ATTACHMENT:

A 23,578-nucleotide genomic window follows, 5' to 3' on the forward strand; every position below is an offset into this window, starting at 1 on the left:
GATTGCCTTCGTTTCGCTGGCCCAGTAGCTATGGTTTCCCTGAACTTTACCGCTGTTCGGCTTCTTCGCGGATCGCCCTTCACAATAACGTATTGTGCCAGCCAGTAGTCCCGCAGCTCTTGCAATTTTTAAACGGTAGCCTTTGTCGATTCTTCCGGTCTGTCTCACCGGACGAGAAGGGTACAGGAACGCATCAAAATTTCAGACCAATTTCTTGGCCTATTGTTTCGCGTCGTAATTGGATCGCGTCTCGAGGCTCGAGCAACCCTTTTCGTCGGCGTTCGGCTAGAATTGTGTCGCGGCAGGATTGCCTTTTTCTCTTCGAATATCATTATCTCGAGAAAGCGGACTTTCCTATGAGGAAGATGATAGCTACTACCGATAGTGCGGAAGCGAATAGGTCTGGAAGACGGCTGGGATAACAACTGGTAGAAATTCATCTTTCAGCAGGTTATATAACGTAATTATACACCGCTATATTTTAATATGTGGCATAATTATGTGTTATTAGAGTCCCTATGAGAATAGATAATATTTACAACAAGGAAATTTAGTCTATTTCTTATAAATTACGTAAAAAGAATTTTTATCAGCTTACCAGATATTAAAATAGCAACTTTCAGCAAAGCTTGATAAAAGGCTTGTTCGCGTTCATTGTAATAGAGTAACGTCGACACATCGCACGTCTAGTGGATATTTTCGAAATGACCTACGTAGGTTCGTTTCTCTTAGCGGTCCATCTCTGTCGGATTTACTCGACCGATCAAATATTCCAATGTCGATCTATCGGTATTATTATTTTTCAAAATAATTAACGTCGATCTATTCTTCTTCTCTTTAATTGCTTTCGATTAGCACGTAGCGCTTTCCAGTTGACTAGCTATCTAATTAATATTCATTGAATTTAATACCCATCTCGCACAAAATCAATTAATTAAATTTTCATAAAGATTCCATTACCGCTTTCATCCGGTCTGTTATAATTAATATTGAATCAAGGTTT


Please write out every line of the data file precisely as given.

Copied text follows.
A 23,578-nucleotide genomic window follows, 5' to 3' on the forward strand; every position below is an offset into this window, starting at 1 on the left:
GATTGCCTTCGTTTCGCTGGCCCAGTAGCTATGGTTTCCCTGAACTTTACCGCTGTTCGGCTTCTTCGCGGATCGCCCTTCACAATAACGTATTGTGCCAGCCAGTAGTCCCGCAGCTCTTGCAATTTTTAAACGGTAGCCTTTGTCGATTCTTCCGGTCTGTCTCACCGGACGAGAAGGGTACAGGAACGCATCAAAATTTCAGACCAATTTCTTGGCCTATTGTTTCGCGTCGTAATTGGATCGCGTCTCGAGGCTCGAGCAACCCTTTTCGTCGGCGTTCGGCTAGAATTGTGTCGCGGCAGGATTGCCTTTTTCTCTTCGAATATCATTATCTCGAGAAAGCGGACTTTCCTATGAGGAAGATGATAGCTACTACCGATAGTGCGGAAGCGAATAGGTCTGGAAGACGGCTGGGATAACAACTGGTAGAAATTCATCTTTCAGCAGGTTATATAACGTAATTATACACCGCTATATTTTAATATGTGGCATAATTATGTGTTATTAGAGTCCCTATGAGAATAGATAATATTTACAACAAGGAAATTTAGTCTATTTCTTATAAATTACGTAAAAAGAATTTTTATCAGCTTACCAGATATTAAAATAGCAACTTTCAGCAAAGCTTGATAAAAGGCTTGTTCGCGTTCATTGTAATAGAGTAACGTCGACACATCGCACGTCTAGTGGATATTTTCGAAATGACCTACGTAGGTTCGTTTCTCTTAGCGGTCCATCTCTGTCGGATTTACTCGACCGATCAAATATTCCAATGTCGATCTATCGGTATTATTATTTTTCAAAATAATTAACGTCGATCTATTCTTCTTCTCTTTAATTGCTTTCGATTAGCACGTAGCGCTTTCCAGTTGACTAGCTATCTAATTAATATTCATTGAATTTAATACCCATCTCGCACAAAATCAATTAATTAAATTTTCATAAAGATTCCATTACCGCTTTCATCCGGTCTGTTATAATTAATATTGAATCAAGGTTT